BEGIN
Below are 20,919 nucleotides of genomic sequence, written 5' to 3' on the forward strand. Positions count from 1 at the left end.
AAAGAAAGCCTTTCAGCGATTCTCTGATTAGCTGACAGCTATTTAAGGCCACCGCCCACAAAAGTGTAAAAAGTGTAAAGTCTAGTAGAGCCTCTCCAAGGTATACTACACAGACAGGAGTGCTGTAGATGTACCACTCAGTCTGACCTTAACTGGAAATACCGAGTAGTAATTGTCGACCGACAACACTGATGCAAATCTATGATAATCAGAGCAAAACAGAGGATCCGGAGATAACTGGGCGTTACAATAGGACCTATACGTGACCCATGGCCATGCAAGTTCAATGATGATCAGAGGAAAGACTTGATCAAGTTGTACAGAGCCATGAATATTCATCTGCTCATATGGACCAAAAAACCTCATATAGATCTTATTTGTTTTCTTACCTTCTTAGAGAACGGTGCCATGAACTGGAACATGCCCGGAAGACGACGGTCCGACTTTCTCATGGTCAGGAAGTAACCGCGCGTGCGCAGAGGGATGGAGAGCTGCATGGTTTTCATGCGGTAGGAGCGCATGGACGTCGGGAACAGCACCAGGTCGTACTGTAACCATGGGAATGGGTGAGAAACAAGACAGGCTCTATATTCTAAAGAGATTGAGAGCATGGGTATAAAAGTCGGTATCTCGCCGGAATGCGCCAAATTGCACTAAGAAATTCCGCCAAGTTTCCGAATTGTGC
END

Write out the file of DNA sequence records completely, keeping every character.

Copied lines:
Below are 20,919 nucleotides of genomic sequence, written 5' to 3' on the forward strand. Positions count from 1 at the left end.
AAAGAAAGCCTTTCAGCGATTCTCTGATTAGCTGACAGCTATTTAAGGCCACCGCCCACAAAAGTGTAAAAAGTGTAAAGTCTAGTAGAGCCTCTCCAAGGTATACTACACAGACAGGAGTGCTGTAGATGTACCACTCAGTCTGACCTTAACTGGAAATACCGAGTAGTAATTGTCGACCGACAACACTGATGCAAATCTATGATAATCAGAGCAAAACAGAGGATCCGGAGATAACTGGGCGTTACAATAGGACCTATACGTGACCCATGGCCATGCAAGTTCAATGATGATCAGAGGAAAGACTTGATCAAGTTGTACAGAGCCATGAATATTCATCTGCTCATATGGACCAAAAAACCTCATATAGATCTTATTTGTTTTCTTACCTTCTTAGAGAACGGTGCCATGAACTGGAACATGCCCGGAAGACGACGGTCCGACTTTCTCATGGTCAGGAAGTAACCGCGCGTGCGCAGAGGGATGGAGAGCTGCATGGTTTTCATGCGGTAGGAGCGCATGGACGTCGGGAACAGCACCAGGTCGTACTGTAACCATGGGAATGGGTGAGAAACAAGACAGGCTCTATATTCTAAAGAGATTGAGAGCATGGGTATAAAAGTCGGTATCTCGCCGGAATGCGCCAAATTGCACTAAGAAATTCCGCCAAGTTTCCGAATTGTGC